Dear Fellow Millenials…
Grow the hell up.
Maybe that’s not fair. I should be addressing this to Millenials who are still in college. But anyway, my statement stands.
You’ve probably come up with a reasonable question: “What do you mean?”
Here I’m talking about the latest infantilization trend on college campuses: the theories of microaggressions and triggers.
According to proponents of microaggression theory, microaggression occurs when a person does a minor act of denigration towards someone of a different gender, race, or orientation. Apparently, such an act is so subtle that the person doing it has no idea they are causing offense…or, more hysterically, causing aggression towards another person. By its composition, this theory cannot be tested scientifically, which means it cannot be proven or disproven.
Triggers—or trigger warnings—are words, speech, or images that—I am not making this up—may cause “traumatizing thoughts.” As such, many students or college leaders are calling for a minimization of any chance for “triggers.” Put in another way: these students apparently find it too hard to think.
(To be absolutely fair, “triggers” are considered to be legitimate factors in PTSD cases by psychologists; however, it is recently being used by people whose most traumatic incidents involved running running out of strawberry mix for Jell-O shots.)
In pursuit of mental comfort, students have asked for warnings to be attached to Huckleberry Finn and Greek literature. When a conservative speaker named Christina Sommers appeared at Georgetown to discuss feminism (good points and bad), many students responded as if she had arrived on campus firing Uzis in random directions.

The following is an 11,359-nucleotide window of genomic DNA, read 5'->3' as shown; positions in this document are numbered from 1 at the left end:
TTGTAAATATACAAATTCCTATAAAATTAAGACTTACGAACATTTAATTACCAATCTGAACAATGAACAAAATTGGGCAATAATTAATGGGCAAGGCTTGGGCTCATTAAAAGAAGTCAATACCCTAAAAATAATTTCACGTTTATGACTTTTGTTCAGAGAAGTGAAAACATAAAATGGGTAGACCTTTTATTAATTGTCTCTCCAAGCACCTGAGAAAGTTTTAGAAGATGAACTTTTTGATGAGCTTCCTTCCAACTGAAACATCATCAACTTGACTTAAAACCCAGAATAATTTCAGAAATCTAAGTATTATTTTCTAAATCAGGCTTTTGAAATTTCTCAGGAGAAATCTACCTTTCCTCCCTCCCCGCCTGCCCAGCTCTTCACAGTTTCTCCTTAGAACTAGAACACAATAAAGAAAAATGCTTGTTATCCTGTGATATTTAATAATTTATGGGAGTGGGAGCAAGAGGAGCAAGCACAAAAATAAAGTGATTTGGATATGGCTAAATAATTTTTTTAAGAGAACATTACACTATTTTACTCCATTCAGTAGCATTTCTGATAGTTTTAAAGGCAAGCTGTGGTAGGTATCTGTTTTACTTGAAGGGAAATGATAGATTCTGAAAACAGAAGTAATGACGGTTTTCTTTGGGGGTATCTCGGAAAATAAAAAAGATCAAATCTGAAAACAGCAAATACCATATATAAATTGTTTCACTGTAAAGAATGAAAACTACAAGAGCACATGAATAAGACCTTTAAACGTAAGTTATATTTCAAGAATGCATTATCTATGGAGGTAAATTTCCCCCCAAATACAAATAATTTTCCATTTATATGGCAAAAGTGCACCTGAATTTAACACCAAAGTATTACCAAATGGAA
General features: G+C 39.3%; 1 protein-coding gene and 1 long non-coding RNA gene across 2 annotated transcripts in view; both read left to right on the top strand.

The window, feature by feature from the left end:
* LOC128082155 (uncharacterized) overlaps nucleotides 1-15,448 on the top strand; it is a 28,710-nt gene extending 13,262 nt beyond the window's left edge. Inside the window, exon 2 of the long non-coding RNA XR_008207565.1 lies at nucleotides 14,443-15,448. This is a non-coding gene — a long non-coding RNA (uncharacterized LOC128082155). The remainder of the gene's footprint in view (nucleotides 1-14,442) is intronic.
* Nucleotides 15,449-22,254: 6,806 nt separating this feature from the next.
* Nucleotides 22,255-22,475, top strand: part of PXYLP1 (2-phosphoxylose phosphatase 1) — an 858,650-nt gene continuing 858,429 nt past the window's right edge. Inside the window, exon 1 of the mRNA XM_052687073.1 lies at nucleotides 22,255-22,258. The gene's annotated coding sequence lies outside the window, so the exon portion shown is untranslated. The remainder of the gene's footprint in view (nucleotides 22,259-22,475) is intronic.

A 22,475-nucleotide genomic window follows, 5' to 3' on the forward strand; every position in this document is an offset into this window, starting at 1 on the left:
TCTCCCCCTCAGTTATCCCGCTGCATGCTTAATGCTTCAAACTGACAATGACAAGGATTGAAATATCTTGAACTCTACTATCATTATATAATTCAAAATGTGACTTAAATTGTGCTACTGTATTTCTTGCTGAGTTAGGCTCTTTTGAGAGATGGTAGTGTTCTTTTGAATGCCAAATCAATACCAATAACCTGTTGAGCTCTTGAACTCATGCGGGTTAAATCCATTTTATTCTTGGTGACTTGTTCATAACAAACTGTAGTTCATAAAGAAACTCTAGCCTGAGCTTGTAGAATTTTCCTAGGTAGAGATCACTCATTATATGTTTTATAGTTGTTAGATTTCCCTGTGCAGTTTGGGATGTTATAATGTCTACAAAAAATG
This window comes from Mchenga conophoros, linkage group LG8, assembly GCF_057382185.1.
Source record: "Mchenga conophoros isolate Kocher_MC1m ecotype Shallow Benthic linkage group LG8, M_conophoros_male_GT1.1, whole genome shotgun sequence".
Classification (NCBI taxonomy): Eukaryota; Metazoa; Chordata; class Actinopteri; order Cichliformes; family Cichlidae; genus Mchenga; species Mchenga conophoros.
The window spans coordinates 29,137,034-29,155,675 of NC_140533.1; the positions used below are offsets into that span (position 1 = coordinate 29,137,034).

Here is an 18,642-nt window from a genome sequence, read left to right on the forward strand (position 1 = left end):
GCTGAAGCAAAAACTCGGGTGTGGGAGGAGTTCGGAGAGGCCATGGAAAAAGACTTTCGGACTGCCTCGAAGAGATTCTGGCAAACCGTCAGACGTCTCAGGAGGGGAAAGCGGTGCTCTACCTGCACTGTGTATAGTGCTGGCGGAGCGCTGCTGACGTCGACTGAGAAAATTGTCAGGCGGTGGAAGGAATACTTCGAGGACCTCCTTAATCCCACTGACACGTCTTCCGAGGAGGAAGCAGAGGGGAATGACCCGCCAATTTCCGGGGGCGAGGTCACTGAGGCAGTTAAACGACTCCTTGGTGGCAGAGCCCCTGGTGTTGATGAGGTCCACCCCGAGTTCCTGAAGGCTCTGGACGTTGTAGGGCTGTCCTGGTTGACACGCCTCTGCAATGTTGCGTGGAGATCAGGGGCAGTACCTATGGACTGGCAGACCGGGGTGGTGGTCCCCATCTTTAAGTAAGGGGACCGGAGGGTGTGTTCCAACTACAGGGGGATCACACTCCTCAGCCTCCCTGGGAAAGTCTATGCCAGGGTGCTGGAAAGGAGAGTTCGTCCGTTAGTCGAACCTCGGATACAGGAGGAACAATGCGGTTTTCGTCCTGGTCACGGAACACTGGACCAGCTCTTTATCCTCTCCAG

So, Millenials in and out of college, I am going to tell you something that your parents and professors have apparently failed to impart to you.
If you follow the idea of “triggers” and “microaggression”, then you might as well stop reading this right now and go throw yourself off something high because you will never be happy if you believe this crap. If you insist on people editing their speech or paperwork so that you and you alone can be comfortable, then no one will want to be around you. If you make a habit of finding racism/sexism in someone else’s conversations, you’ll alienate them and annoy the people who do have to interact with you. And you will have trapped yourself in a world where Klansmen live on either side of you and rapists run the car pool.
So do what you were meant to do at college: think and learn. That’s the only way all those things you fear and hate will lose power.
P.S. And for college professors: stop indulging students. The 60s are over, we’re sick of talking about the Beatles, and your students need to be ready for the real world, where tenure doesn’t exist and results matter, dammit.